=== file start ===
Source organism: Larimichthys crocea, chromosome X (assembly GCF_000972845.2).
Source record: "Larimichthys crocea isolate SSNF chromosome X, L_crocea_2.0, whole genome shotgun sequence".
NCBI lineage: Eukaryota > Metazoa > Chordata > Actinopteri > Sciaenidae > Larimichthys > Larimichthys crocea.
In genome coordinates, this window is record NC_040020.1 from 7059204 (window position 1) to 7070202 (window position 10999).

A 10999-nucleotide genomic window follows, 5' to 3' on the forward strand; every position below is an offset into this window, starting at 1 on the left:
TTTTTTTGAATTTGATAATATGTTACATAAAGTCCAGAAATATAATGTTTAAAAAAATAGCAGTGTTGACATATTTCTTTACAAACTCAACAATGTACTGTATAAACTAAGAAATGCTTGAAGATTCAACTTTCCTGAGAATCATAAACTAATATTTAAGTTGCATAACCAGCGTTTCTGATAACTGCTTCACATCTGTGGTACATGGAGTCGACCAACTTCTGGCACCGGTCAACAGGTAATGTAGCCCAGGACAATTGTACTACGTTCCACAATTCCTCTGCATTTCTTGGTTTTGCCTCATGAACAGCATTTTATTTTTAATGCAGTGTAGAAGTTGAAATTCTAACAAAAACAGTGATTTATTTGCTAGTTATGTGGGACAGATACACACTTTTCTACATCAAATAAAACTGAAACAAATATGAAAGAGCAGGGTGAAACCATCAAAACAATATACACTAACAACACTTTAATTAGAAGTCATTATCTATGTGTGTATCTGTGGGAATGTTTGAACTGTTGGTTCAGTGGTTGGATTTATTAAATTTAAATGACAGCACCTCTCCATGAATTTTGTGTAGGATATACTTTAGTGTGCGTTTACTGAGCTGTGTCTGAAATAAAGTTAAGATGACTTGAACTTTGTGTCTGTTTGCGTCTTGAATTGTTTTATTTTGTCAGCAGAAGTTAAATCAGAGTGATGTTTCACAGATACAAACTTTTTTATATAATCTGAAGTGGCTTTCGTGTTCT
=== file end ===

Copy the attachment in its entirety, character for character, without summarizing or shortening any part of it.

Source organism: Larimichthys crocea, chromosome X (assembly GCF_000972845.2).
Source record: "Larimichthys crocea isolate SSNF chromosome X, L_crocea_2.0, whole genome shotgun sequence".
NCBI lineage: Eukaryota > Metazoa > Chordata > Actinopteri > Sciaenidae > Larimichthys > Larimichthys crocea.
In genome coordinates, this window is record NC_040020.1 from 7059204 (window position 1) to 7070202 (window position 10999).

A 10999-nucleotide genomic window follows, 5' to 3' on the forward strand; every position below is an offset into this window, starting at 1 on the left:
TTTTTTTGAATTTGATAATATGTTACATAAAGTCCAGAAATATAATGTTTAAAAAAATAGCAGTGTTGACATATTTCTTTACAAACTCAACAATGTACTGTATAAACTAAGAAATGCTTGAAGATTCAACTTTCCTGAGAATCATAAACTAATATTTAAGTTGCATAACCAGCGTTTCTGATAACTGCTTCACATCTGTGGTACATGGAGTCGACCAACTTCTGGCACCGGTCAACAGGTAATGTAGCCCAGGACAATTGTACTACGTTCCACAATTCCTCTGCATTTCTTGGTTTTGCCTCATGAACAGCATTTTATTTTTAATGCAGTGTAGAAGTTGAAATTCTAACAAAAACAGTGATTTATTTGCTAGTTATGTGGGACAGATACACACTTTTCTACATCAAATAAAACTGAAACAAATATGAAAGAGCAGGGTGAAACCATCAAAACAATATACACTAACAACACTTTAATTAGAAGTCATTATCTATGTGTGTATCTGTGGGAATGTTTGAACTGTTGGTTCAGTGGTTGGATTTATTAAATTTAAATGACAGCACCTCTCCATGAATTTTGTGTAGGATATACTTTAGTGTGCGTTTACTGAGCTGTGTCTGAAATAAAGTTAAGATGACTTGAACTTTGTGTCTGTTTGCGTCTTGAATTGTTTTATTTTGTCAGCAGAAGTTAAATCAGAGTGATGTTTCACAGATACAAACTTTTTTATATAATCTGAAGTGGCTTTCGTGTTCT